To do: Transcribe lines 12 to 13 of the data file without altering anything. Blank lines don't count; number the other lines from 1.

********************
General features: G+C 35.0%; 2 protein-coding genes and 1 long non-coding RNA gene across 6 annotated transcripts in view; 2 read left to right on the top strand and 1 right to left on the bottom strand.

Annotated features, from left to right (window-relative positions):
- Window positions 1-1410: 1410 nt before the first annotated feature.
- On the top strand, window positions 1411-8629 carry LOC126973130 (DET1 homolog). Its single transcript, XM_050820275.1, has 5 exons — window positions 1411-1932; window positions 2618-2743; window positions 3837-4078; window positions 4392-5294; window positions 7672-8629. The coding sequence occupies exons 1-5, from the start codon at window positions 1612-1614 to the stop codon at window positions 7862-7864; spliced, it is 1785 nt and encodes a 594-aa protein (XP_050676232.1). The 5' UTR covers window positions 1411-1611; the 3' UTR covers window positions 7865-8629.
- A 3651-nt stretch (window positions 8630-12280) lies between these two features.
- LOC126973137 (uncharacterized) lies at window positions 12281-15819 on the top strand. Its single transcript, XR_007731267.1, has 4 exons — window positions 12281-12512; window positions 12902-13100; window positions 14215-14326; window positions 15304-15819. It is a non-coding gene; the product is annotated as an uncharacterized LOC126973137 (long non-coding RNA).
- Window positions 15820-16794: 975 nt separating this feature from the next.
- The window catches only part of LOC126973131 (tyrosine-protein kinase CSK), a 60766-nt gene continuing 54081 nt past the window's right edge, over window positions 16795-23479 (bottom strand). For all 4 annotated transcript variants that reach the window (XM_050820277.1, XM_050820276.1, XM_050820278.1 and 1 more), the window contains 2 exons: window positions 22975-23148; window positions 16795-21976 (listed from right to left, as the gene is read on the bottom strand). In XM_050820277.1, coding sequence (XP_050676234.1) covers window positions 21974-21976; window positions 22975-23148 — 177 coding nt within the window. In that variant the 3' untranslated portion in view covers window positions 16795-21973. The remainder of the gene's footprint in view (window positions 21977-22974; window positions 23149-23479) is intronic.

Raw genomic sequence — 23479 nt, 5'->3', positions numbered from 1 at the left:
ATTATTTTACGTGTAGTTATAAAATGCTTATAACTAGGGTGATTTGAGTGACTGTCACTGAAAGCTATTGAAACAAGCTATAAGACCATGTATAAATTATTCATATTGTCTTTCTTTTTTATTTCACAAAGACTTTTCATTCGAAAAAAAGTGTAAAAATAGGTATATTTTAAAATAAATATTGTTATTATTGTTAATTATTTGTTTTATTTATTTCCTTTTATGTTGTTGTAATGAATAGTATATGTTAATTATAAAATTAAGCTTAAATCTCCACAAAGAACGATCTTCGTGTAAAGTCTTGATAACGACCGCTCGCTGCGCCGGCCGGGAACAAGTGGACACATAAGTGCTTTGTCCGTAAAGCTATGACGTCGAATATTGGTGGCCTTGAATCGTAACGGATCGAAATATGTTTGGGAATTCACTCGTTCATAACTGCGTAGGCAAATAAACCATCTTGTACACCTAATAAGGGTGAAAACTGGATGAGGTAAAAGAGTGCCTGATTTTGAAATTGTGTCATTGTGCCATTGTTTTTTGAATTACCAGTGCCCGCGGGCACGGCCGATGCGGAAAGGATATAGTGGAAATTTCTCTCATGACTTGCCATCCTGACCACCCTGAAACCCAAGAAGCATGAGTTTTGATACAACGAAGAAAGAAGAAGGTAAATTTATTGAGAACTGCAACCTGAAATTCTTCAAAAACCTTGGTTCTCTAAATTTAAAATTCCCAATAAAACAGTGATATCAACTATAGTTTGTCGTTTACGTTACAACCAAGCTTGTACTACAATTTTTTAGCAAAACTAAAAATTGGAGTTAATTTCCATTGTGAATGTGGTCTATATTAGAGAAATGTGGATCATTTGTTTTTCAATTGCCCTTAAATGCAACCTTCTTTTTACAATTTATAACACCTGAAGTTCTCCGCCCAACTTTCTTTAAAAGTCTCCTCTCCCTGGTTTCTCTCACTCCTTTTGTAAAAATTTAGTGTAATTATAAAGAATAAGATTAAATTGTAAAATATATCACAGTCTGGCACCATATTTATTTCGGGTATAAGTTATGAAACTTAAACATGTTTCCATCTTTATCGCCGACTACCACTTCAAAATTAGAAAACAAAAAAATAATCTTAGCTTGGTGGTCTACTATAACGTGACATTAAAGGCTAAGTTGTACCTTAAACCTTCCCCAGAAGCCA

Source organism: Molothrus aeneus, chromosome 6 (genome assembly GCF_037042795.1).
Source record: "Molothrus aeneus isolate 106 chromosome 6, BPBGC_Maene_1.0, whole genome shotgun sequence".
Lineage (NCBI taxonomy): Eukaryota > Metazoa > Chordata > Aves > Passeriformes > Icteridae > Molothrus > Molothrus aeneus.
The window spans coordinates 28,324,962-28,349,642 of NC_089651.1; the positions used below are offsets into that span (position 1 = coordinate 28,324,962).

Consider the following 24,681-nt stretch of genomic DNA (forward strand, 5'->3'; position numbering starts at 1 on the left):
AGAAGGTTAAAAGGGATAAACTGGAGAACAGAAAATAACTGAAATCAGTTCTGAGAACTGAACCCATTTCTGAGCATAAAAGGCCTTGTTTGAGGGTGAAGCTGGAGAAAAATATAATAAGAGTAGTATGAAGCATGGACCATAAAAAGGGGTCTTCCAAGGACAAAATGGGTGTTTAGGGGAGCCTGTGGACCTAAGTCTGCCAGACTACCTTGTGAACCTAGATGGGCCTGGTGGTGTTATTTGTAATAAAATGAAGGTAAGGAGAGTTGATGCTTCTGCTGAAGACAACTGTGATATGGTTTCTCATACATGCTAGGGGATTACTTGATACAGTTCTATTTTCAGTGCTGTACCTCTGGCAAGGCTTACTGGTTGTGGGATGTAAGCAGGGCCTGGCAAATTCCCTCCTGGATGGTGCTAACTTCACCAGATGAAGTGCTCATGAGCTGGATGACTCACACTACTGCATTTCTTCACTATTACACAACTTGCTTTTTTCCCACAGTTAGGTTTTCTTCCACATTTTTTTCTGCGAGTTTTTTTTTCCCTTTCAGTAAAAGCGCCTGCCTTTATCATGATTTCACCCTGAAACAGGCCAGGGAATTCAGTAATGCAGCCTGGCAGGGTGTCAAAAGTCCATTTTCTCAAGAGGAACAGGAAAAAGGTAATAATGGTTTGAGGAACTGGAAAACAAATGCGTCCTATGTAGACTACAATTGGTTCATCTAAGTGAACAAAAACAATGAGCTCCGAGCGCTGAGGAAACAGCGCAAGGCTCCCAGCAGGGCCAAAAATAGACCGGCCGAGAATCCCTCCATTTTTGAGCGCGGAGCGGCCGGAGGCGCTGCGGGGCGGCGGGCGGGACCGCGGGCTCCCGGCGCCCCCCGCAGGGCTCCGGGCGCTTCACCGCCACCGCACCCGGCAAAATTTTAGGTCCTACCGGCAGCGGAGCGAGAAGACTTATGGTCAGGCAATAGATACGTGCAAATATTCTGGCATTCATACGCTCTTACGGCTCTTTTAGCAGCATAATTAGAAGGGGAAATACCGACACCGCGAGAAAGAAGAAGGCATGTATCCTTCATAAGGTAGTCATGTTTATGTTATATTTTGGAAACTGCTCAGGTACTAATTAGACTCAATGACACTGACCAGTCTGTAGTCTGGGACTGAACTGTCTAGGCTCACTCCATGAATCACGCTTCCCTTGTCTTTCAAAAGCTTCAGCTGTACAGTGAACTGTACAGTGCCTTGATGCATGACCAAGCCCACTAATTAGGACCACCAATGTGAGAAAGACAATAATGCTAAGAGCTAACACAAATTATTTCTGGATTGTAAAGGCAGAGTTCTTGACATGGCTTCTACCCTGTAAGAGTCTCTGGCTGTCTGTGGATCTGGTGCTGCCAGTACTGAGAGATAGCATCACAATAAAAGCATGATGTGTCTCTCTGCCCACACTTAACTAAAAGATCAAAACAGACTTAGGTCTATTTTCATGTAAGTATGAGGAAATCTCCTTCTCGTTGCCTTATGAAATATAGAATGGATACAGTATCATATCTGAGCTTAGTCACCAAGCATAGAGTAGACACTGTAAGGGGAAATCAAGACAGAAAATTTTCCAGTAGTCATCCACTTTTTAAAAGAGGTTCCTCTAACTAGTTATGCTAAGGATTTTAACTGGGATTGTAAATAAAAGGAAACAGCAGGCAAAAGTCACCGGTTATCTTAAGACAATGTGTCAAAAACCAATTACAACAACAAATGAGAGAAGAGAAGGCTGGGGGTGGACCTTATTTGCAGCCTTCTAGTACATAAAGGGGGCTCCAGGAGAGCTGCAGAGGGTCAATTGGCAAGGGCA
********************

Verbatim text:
Source record: "Molothrus aeneus isolate 106 chromosome 6, BPBGC_Maene_1.0, whole genome shotgun sequence".
Lineage (NCBI taxonomy): Eukaryota > Metazoa > Chordata > Aves > Passeriformes > Icteridae > Molothrus > Molothrus aeneus.